Farewell to Coach Cross

January 25, 2009
Share this story:

dsc000371On a perfect day for playing baseball – warm, sunny blue skies swept clean by a gentle easterly breeze – scores of family members, friends and players gathered at the Pomona Valley Mining Co. in Pomona, Calif., on Jan. 17, to pay their final respects to longtime Bonita baseball coach Robert Cross, affectionately known as the “Mayor” because of his broad ties to La Verne and the greater Southern California baseball community. Coach Cross passed during the recent holidays while visiting family out of state. He was 57.

“Bless his heart, he was such a good man,” remembered Jeremy Reed, who played for Cross for four years at Bonita and credited him for his successful transition from high school to college baseball at Long Beach State and later his ascent to the major leagues. “He got me to the next level and continued to stay a part of my life.

“We talked on a weekly basis. He never tried to give me pointers or tips, but I could ask him anything, added Reed, now an outfielder with the New York Mets. “He did a lot of good things for a lot of people, especially for kids.”

One of those kids was Mark Reed, Jeremy’s brother, now playing double A ball in Knoxville for the Chicago Cubs organization.

“I don’t have one memory,” Mark said. “I have a collection. I guess I go back to the time I was just six or seven, chasing my brother and his friends around. As everyone knows, I was always running around picking up bats and chasing balls. He always let me be part of the team. When there was time after practice, he would let me hit and do all those little things.

“We always stayed pretty close throughout the years, even after I signed. He was always a phone call away. If there was anything I ever needed, I knew he would be there for me. He was like a second dad.”

You didn’t have to be a superstar or hold a ticket punched for the major leagues to receive Cross’s love or rapt attention.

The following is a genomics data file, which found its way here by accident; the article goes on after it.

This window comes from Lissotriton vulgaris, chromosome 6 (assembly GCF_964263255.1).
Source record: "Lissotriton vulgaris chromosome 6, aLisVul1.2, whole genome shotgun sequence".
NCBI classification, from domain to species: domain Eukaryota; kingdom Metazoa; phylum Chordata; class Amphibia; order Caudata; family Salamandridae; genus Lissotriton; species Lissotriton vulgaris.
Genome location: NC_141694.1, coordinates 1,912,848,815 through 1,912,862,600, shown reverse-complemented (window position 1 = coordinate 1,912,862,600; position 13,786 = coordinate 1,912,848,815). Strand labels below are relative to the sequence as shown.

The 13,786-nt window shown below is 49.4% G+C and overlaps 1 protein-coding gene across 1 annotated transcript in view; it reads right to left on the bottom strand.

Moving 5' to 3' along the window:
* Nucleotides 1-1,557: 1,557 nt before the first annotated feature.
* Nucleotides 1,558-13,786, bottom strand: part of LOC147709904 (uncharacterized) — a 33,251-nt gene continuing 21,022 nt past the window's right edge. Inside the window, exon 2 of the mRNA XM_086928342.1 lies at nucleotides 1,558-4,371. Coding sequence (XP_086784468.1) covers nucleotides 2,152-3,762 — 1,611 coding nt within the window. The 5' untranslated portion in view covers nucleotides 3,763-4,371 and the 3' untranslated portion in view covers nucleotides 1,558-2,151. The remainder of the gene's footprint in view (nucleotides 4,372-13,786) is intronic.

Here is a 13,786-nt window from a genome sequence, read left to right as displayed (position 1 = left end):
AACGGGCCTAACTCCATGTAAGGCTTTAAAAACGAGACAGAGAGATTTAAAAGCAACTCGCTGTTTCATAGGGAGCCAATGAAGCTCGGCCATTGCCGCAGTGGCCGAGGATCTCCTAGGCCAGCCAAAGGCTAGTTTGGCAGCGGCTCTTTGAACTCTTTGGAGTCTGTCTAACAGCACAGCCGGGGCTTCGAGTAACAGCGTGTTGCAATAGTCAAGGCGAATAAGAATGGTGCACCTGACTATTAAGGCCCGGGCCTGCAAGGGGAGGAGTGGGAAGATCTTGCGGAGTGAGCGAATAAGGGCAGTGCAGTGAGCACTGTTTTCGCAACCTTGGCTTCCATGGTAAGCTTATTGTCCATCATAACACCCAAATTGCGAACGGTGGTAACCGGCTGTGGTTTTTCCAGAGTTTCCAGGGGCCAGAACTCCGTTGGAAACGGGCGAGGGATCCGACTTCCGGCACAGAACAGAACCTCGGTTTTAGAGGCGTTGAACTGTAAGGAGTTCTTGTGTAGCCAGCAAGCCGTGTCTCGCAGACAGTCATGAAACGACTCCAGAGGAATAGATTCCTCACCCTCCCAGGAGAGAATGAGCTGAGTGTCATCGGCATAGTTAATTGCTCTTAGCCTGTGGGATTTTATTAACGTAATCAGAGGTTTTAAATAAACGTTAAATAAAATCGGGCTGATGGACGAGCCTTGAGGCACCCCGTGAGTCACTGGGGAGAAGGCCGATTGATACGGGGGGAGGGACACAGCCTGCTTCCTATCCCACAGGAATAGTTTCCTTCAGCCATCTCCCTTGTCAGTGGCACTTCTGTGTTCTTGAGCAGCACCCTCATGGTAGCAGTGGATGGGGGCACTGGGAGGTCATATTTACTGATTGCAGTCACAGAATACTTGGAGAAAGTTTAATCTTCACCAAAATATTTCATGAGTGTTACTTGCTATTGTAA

“He was by the best coach I ever had,” said former player Jason McClellan, now a junior at San Diego State. “I loved playing for him. He brought the best out of me not only as a baseball player, but as an individual, too. I always remember talking to him after practice or a game. It didn’t have to be about baseball, it could be about anything.”
Why did players open up to him?

“I saw him as a coach, but also as someone who knew about life,” McClellan recalled. “His knowledge of the game was second to none. He was fearless. But his greatest gift was making you believe that you could be better. He gave you confidence.”
Brian Clark, a left-hand pitcher who played with Jeremy Reed at Bonita, also recalled Cross’s pervasive, positive influence. “I was telling my wife on the way over, that other than my dad, I probably tried harder to please Coach Cross than anybody else out there,” Clark said. “I think he had that kind of impact on a lot of guys who played for him.”

The loss of Coach Cross doubtless was a shock because of its suddenness, but Clark said he believed Cross lived life fully. “To be honest, I think he maximized all his years here. The proof is in all the people you see here today.”

One Response to “Farewell to Coach Cross”

  1. Coach Cross was a fantastic coach!

Leave a Reply